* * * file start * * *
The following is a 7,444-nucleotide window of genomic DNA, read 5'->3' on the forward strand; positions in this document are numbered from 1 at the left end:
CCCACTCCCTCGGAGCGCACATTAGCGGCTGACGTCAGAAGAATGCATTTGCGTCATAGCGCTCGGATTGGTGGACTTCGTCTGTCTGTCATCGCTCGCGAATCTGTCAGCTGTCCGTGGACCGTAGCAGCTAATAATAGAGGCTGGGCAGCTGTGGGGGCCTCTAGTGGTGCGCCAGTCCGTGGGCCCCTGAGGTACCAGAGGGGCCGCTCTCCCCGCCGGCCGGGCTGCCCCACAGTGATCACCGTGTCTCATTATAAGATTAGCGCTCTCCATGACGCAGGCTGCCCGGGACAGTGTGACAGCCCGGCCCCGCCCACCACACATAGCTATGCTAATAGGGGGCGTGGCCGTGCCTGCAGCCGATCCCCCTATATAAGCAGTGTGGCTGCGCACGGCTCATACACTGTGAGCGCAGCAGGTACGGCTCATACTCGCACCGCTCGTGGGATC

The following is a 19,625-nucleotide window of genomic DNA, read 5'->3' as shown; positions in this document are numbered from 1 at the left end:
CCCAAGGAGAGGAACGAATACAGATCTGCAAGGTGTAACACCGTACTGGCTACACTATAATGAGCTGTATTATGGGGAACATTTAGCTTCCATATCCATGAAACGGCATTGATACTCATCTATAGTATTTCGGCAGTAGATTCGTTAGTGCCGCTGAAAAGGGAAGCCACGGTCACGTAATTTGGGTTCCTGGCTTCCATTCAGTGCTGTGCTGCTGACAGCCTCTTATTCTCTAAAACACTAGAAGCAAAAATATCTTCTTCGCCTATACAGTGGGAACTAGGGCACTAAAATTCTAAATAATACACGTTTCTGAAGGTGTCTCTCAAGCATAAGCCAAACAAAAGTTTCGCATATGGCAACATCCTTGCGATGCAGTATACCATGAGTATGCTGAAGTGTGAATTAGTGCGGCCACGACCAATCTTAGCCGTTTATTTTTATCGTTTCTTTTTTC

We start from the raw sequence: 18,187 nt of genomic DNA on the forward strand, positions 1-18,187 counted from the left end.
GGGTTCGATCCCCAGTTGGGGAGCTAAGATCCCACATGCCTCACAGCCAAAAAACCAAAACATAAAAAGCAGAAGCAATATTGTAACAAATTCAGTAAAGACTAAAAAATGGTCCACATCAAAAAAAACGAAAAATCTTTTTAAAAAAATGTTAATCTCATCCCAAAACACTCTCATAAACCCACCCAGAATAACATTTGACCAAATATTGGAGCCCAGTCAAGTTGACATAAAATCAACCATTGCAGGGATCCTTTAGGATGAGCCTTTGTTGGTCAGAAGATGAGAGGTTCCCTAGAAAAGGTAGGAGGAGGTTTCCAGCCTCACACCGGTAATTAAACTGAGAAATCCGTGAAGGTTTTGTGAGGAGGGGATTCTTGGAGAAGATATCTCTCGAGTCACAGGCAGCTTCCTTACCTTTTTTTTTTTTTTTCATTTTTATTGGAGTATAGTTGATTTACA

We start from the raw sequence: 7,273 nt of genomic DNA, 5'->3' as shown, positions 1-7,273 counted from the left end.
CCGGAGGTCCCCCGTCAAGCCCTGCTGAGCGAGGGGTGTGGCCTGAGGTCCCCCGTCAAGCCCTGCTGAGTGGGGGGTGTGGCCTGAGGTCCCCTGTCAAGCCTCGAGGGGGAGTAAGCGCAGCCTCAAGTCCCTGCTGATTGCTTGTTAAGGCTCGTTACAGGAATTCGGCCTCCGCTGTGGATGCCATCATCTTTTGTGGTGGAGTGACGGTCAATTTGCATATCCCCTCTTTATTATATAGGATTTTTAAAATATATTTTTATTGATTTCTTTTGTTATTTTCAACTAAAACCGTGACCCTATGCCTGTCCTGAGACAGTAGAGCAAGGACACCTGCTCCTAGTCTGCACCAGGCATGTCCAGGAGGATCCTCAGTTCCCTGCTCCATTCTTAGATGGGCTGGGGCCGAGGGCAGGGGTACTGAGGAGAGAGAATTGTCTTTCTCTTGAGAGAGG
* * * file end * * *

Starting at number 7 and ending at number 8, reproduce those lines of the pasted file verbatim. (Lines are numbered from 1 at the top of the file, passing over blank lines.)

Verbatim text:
We start from the raw sequence: 7,273 nt of genomic DNA, 5'->3' as shown, positions 1-7,273 counted from the left end.
CCGGAGGTCCCCCGTCAAGCCCTGCTGAGCGAGGGGTGTGGCCTGAGGTCCCCCGTCAAGCCCTGCTGAGTGGGGGGTGTGGCCTGAGGTCCCCTGTCAAGCCTCGAGGGGGAGTAAGCGCAGCCTCAAGTCCCTGCTGATTGCTTGTTAAGGCTCGTTACAGGAATTCGGCCTCCGCTGTGGATGCCATCATCTTTTGTGGTGGAGTGACGGTCAATTTGCATATCCCCTCTTTATTATATAGGATTTTTAAAATATATTTTTATTGATTTCTTTTGTTATTTTCAACTAAAACCGTGACCCTATGCCTGTCCTGAGACAGTAGAGCAAGGACACCTGCTCCTAGTCTGCACCAGGCATGTCCAGGAGGATCCTCAGTTCCCTGCTCCATTCTTAGATGGGCTGGGGCCGAGGGCAGGGGTACTGAGGAGAGAGAATTGTCTTTCTCTTGAGAGAGG